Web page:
One of the most iconic elements of Magic: The Gathering is the tiny snippets of lore written on the bottom of each card, known as “flavor text” to fans. These bits of story are frequently funny, but just as often they can be haunting. Here are 12 bits of flavor that turn good Magic cards into memorably creepy ones.
Set: Visions Artists: G. Darrow and I. Rabarot
“It’s like waking on a bed of a thousand olives during an earthquake of subtle force.” —Afari, Tales
A good Magic card combines its art and flavor text for maximum effect—Brood of Cockroaches is an excellent example of that, and is bound to send a shiver up your spine. The image itself is bad enough, an unsuspecting sleeper being approached by a swarm of bugs, but that description of the cockroach’s movement is fantastically shudder-inducing. Blergh.
Set: Commander 2013 Artist: Ryan Pancoast
Sometimes death comes knocking. Sometimes it tears down the walls.
There’s also sometimes a third element to making a good Magic card—combining the art, flavor text and gameplay mechanics to tell a story. Army of the Damned, already horrifying enough for the idea of a mass of zombies literally tearing their way through the floorboards, roof, and windows of a house (you can see the art in the header image), summons thirteen zombies onto the field when you use it. Sure, they’re weak creatures, but in great numbers, you can’t stop them all.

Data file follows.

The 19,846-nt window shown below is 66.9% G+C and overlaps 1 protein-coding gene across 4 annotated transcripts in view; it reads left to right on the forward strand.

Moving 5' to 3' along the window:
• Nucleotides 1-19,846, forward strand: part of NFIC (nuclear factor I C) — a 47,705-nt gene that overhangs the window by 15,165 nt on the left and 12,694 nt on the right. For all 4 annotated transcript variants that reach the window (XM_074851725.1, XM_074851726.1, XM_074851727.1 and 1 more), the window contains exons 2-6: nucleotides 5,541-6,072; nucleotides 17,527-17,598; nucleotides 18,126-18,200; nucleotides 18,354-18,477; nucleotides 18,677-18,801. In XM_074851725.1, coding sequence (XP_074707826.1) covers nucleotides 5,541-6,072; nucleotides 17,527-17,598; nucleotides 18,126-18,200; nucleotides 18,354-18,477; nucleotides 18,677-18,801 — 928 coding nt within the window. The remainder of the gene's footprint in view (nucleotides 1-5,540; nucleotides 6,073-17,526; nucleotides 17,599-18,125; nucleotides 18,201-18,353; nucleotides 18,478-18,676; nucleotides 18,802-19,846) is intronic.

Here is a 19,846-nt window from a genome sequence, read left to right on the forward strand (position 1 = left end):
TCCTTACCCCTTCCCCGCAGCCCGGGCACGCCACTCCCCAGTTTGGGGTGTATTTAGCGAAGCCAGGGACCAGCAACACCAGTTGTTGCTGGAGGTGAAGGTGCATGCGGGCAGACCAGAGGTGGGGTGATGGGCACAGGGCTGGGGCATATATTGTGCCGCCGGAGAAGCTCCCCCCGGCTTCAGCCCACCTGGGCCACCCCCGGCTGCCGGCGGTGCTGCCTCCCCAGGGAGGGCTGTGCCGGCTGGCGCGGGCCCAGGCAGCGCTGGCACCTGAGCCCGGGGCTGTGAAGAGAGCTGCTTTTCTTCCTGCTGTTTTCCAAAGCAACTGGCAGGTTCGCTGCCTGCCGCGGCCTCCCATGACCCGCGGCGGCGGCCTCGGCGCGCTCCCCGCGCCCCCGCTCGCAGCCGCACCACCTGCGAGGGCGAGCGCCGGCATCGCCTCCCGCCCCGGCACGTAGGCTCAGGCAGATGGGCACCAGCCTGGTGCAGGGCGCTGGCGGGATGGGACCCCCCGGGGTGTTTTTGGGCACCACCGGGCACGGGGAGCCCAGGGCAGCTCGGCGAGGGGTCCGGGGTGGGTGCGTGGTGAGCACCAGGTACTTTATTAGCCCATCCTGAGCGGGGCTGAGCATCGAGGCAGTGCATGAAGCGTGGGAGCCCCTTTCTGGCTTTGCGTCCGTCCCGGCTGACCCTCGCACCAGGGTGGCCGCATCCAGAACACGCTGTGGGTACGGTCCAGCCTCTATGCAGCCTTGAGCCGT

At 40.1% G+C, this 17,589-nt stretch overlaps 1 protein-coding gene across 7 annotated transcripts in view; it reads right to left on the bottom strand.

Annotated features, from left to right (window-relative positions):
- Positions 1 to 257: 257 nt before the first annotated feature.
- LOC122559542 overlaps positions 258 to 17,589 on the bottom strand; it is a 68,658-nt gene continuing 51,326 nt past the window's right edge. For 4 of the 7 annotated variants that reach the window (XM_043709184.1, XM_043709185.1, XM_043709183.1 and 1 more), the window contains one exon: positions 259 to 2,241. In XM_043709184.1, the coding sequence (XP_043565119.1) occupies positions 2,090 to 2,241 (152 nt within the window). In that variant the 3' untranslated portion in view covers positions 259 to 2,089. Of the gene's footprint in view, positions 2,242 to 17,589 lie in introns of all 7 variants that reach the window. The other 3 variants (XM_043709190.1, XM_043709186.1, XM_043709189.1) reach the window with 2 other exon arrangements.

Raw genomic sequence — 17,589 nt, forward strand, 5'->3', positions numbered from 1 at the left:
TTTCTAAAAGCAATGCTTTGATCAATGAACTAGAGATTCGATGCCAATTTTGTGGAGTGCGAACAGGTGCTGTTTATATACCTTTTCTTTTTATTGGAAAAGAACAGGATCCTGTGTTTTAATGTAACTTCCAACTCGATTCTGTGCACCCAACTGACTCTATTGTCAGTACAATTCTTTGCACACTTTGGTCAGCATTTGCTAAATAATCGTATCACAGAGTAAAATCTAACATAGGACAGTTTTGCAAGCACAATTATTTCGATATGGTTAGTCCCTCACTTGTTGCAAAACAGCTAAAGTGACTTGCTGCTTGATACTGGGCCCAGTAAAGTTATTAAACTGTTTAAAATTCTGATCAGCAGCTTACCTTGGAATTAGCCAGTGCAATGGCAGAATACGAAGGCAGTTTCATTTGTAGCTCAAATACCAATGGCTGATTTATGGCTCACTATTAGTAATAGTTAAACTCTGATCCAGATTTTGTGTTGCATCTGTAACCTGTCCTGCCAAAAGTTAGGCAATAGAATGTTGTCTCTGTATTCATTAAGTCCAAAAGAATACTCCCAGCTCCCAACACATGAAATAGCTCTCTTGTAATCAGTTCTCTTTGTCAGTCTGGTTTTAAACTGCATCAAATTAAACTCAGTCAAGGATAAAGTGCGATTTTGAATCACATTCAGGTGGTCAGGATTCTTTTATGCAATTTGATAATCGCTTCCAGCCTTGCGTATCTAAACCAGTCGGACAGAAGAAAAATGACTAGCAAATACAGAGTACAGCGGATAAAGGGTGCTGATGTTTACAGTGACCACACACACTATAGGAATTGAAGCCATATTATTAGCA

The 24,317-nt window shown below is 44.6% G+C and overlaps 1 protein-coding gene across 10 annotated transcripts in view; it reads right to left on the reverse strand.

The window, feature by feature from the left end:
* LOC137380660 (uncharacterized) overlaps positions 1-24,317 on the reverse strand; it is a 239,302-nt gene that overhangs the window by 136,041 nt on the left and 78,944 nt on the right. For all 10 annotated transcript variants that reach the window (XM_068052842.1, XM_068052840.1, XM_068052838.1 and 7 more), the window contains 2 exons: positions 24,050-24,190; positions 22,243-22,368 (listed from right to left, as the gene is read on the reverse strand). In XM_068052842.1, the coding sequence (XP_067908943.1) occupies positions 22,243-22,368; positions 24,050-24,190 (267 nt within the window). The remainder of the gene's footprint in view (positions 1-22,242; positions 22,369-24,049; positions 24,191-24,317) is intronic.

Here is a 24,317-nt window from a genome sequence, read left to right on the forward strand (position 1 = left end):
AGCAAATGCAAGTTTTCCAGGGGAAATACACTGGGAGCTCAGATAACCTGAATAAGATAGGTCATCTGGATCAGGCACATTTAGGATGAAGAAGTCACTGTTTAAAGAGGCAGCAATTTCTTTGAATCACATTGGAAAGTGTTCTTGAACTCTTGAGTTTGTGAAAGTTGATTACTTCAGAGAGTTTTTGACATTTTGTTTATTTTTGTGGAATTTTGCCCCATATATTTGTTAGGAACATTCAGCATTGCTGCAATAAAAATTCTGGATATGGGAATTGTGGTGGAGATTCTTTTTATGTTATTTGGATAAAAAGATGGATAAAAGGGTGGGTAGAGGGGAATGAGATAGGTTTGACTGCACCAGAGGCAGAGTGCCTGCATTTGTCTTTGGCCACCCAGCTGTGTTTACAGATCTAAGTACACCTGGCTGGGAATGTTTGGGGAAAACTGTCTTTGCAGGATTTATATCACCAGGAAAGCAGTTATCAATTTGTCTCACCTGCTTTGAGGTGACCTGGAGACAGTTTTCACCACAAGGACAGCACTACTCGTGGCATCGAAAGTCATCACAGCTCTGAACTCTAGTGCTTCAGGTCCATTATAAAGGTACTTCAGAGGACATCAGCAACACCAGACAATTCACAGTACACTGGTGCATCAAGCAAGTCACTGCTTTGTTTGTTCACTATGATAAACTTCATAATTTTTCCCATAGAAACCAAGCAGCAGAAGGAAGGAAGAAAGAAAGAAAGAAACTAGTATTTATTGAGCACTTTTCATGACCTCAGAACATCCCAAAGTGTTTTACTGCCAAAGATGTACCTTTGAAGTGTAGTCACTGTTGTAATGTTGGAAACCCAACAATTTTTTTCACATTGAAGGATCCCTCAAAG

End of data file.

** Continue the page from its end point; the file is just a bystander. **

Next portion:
Set: Unglued Artist: Ron Spencer
“And the ignorant shall fall to the squirrels.” —Chip 2:54
At first, Squirrel Farm is kind of funny. Squirrels are cutesy, and the playful mechanic of getting your opponent to guess the artist of a random card you draw from your deck is neat. But when you think about it, it’s about a horde of extremely violent squirrels ripping someone to shreds, death by a thousand nibbles.
In a world as morbid as that of Magic, that’s the “funny” way to go out.
Set: Duel Deck: Jace vs Vraska Artist: David Rapoza
“As you inject the viscus vitae into the brain stem, don’t let the spastic moaning bother you. It will soon become music to your ears.” —Stitcher Geralf
One part horrifying artwork, one part disgusting description makes for a disturbing card—but the bit that actually freaks you out? The fact that such a horrible moment of torture is apparently something that you’ll become used to.
Set: Betrayers of Kamigawa Artist: Hideaki Takamura
“As I died, I rejoiced. I would see my family again. But then I woke up back on the battlefield. Back in Kamigawa. Back in hell.” —Kenzo the Hardhearted